USINPAC applauds Indian American surgeon Amit Patel on his pioneering work of developing a procedure called retrograde gene therapy

One of the world’s leading cardiothoracic surgeons, Amit N. Patel of the University of Utah, is in the news for a pioneering procedure called retrograde gene therapy. The procedure he developed delivers stem cells to the heart, repairing damaged muscle and arteries in the most minimally invasive way possible.

“It’s incredible. Imagine having a heart procedure that can potentially regenerate or rejuvenate your heart muscle — and it’s done as an outpatient procedure,” the Indian American physician said in a statement.
Patel — an educator, inventor, researcher, and clinician already considered a superstar within his field — hit the headlines Nov. 26 after successfully performing surgery at University of Utah Hospital on actor Ernie Lively, the father of “Gossip Girl” star Blake Lively.
Lively became the first patient in the world to undergo retrograde gene therapy after the procedure’s recent FDA approval.
Patel used a minimally invasive technique to insert a catheter through Lively’s main cardiac vein, or coronary sinus. He then inflated a balloon to block blood flow out of the heart so that he could administer a very high dose of gene therapy — pure human DNA — directly into the heart.
This particular DNA, called stromal cell-derived factor 1, or SDF-1, is a naturally occurring substance in the body. It provides a sort of “homing beacon” for the patient’s body to send its own stem cells to go to the site of an injury. Another way the therapy is unique is that this particular therapy does not use viruses, noted Patel.
“The genes basically act like a light house with a bright signal,” Patel said in a University of Utah press release. “They say, ‘How can we help the ships that need to get to the port — which is the heart — get there?’
“When the signal, or the ‘light,’ from the SDF-1, which is that gene, shows up, the stem cells from not inside your own heart and from those that circulate from your blood and bone marrow all get attracted to the heart which is injured, and they bring reinforcements to make it stronger and pump more efficiently.”
Patel is an associate professor in the Division of Cardiothoracic Surgery at the University of Utah School of Medicine, and director of Clinical Regenerative Medicine and Tissue Engineering at the University of Utah.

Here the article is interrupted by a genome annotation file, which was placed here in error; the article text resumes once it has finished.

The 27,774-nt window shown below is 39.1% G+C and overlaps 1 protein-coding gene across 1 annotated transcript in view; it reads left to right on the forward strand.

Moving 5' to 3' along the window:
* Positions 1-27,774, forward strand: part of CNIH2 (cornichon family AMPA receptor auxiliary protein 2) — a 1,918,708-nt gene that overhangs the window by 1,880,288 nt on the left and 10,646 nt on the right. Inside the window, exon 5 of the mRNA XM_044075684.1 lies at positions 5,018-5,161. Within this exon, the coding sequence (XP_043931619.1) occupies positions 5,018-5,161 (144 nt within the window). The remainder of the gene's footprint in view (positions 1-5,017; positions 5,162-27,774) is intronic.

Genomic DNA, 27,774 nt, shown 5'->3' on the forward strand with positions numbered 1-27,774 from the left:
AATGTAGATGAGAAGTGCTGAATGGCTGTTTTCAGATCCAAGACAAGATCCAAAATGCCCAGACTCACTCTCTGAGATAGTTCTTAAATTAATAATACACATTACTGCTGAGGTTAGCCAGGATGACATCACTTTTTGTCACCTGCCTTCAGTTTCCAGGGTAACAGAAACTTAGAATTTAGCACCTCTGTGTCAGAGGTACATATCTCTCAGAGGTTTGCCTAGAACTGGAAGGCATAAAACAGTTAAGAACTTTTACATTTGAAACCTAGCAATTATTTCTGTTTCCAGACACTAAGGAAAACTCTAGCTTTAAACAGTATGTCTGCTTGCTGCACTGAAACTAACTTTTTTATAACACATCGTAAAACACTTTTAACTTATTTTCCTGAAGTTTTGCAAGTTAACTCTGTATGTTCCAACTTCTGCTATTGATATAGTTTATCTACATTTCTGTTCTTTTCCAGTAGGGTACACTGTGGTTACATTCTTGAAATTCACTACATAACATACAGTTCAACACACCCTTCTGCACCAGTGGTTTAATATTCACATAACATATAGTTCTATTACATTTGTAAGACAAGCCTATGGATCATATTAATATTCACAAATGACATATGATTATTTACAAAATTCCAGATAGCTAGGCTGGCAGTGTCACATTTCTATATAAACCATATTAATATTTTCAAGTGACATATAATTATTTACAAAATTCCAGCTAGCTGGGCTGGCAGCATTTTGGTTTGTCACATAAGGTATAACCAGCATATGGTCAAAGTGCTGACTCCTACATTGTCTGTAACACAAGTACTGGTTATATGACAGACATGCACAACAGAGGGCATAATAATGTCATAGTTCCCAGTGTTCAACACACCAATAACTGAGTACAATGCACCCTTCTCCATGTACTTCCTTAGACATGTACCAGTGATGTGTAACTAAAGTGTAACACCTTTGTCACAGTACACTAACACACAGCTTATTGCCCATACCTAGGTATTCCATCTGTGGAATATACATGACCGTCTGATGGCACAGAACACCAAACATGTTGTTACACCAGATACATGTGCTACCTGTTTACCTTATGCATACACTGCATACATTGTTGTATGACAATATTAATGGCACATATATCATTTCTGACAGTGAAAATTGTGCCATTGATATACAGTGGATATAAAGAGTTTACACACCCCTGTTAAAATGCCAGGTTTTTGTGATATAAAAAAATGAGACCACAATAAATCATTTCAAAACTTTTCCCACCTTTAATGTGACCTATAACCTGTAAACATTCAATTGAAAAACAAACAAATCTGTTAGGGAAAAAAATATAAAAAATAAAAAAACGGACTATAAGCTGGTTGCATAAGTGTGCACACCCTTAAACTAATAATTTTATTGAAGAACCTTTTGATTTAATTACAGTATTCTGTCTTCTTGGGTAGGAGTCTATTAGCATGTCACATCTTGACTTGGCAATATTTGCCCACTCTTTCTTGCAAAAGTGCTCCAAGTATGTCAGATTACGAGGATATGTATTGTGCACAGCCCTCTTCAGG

According to a press release from the University of Utah, Patel has been investigating cell and gene-based therapies for the treatment of heart disease for 12 years. More than 6 million people in the U.S. are dealing with heart failure, and Patel wanted to develop a way to treat it before patients would have to turn to drastic and expensive measures such as a heart transplant or an artificial heart.
“This is one of the great moments in biological therapy for the heart,” Patel said in the press release. “We are providing options for patients who have no possible solutions. This is one of the safest and most reproducible therapies out there for these very sick patients.”
The versatile scientist has many clinical interests, including heart surgery for coronary disease; valve repair and replacement; heart failure; aortic surgery and stent grafts. As a thoracic surgeon, he is an expert in lung and esophageal surgery, and is known for his work in thoracic oncology that includes minimally invasive lung resections and hyperthermic chemotherapy, a form of therapy for mesothelioma that calls for heating a solution of chemotherapeutic drugs for better absorption.
Patel has recently developed a stem cell spray for rapid healing of heart surgery and burns, and he is currently working on a treatment for Type 2 Diabetes. He is now training other physicians around the U.S. in retrograde gene therapy, and is overseeing a trial of the procedure with 72 patients.

Source: IndiaWest

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